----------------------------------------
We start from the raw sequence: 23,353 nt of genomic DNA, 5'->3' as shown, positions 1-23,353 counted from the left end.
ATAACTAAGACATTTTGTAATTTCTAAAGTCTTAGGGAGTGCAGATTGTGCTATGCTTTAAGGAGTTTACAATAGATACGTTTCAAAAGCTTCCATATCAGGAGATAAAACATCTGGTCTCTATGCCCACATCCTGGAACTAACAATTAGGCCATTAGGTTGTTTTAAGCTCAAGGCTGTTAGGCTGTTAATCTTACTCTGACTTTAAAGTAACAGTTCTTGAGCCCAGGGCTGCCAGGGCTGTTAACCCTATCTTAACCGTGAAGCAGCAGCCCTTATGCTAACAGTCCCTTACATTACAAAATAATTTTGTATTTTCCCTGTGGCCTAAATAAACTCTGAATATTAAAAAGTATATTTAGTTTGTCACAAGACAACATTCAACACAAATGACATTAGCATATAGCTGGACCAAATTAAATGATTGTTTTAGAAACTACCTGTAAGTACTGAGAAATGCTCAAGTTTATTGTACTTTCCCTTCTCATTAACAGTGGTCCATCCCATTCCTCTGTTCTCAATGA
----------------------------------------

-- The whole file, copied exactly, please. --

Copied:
We start from the raw sequence: 23,353 nt of genomic DNA, 5'->3' as shown, positions 1-23,353 counted from the left end.
ATAACTAAGACATTTTGTAATTTCTAAAGTCTTAGGGAGTGCAGATTGTGCTATGCTTTAAGGAGTTTACAATAGATACGTTTCAAAAGCTTCCATATCAGGAGATAAAACATCTGGTCTCTATGCCCACATCCTGGAACTAACAATTAGGCCATTAGGTTGTTTTAAGCTCAAGGCTGTTAGGCTGTTAATCTTACTCTGACTTTAAAGTAACAGTTCTTGAGCCCAGGGCTGCCAGGGCTGTTAACCCTATCTTAACCGTGAAGCAGCAGCCCTTATGCTAACAGTCCCTTACATTACAAAATAATTTTGTATTTTCCCTGTGGCCTAAATAAACTCTGAATATTAAAAAGTATATTTAGTTTGTCACAAGACAACATTCAACACAAATGACATTAGCATATAGCTGGACCAAATTAAATGATTGTTTTAGAAACTACCTGTAAGTACTGAGAAATGCTCAAGTTTATTGTACTTTCCCTTCTCATTAACAGTGGTCCATCCCATTCCTCTGTTCTCAATGA